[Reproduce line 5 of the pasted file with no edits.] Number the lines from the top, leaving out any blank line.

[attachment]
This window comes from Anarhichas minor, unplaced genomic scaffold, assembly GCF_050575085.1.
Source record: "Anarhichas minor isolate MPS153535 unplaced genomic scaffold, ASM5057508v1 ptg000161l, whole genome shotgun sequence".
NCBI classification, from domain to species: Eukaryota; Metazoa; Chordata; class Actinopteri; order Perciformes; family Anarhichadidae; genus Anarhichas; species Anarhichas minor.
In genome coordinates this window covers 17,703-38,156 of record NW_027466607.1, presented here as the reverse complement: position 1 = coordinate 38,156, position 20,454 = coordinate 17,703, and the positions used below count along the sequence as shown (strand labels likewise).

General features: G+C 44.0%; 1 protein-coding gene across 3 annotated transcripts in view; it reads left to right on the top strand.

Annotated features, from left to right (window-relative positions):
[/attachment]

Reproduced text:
General features: G+C 44.0%; 1 protein-coding gene across 3 annotated transcripts in view; it reads left to right on the top strand.